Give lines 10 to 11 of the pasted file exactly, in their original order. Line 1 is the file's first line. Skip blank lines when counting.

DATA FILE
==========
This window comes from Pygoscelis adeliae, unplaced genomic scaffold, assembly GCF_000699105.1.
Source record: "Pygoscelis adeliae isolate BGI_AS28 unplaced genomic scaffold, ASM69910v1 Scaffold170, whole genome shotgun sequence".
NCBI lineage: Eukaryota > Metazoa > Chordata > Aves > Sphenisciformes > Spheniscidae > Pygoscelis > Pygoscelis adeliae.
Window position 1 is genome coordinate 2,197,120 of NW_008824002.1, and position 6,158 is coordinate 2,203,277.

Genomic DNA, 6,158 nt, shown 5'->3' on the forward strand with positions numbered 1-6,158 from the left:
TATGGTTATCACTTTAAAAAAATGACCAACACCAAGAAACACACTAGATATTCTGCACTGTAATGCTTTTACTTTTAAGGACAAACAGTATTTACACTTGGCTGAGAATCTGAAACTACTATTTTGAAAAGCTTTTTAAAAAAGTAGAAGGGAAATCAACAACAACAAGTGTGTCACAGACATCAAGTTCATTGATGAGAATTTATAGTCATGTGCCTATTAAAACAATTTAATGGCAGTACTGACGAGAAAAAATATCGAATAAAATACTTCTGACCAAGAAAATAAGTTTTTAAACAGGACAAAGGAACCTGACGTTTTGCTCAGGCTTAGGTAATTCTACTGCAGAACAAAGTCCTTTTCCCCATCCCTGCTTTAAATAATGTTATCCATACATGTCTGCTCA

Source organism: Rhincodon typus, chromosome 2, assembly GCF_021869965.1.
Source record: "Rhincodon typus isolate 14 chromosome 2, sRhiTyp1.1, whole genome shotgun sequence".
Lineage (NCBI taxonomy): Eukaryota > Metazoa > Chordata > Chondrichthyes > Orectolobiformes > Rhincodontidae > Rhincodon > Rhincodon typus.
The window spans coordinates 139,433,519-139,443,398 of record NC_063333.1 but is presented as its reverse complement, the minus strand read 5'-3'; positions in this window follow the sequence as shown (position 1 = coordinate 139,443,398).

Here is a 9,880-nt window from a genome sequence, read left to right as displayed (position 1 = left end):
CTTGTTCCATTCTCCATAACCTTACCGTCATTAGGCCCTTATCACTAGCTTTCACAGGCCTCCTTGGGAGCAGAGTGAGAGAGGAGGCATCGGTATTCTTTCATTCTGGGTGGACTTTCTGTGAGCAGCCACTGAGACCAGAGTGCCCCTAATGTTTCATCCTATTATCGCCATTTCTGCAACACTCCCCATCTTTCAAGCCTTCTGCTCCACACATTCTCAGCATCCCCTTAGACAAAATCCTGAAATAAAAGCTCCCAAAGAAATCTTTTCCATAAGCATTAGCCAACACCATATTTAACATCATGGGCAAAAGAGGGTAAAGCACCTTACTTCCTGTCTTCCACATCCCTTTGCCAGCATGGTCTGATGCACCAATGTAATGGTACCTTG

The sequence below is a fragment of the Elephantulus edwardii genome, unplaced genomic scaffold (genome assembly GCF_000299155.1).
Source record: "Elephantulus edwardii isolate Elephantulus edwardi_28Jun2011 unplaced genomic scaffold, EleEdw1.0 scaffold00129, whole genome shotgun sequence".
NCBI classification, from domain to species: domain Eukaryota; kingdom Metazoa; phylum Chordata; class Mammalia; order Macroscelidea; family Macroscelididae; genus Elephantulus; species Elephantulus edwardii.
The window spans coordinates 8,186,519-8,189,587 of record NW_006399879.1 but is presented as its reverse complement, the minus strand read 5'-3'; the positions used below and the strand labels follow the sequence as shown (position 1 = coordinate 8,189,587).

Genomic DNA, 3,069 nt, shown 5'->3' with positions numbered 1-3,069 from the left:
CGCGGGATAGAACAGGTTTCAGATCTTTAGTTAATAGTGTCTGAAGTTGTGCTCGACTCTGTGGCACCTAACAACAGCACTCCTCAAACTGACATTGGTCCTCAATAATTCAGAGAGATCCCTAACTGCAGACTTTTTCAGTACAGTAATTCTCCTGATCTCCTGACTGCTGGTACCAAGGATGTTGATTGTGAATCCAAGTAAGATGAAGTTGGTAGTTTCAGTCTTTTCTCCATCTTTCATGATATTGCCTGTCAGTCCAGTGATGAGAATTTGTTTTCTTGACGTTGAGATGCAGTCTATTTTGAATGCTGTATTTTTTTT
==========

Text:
The window spans coordinates 139,433,519-139,443,398 of record NC_063333.1 but is presented as its reverse complement, the minus strand read 5'-3'; positions in this window follow the sequence as shown (position 1 = coordinate 139,443,398).

Here is a 9,880-nt window from a genome sequence, read left to right as displayed (position 1 = left end):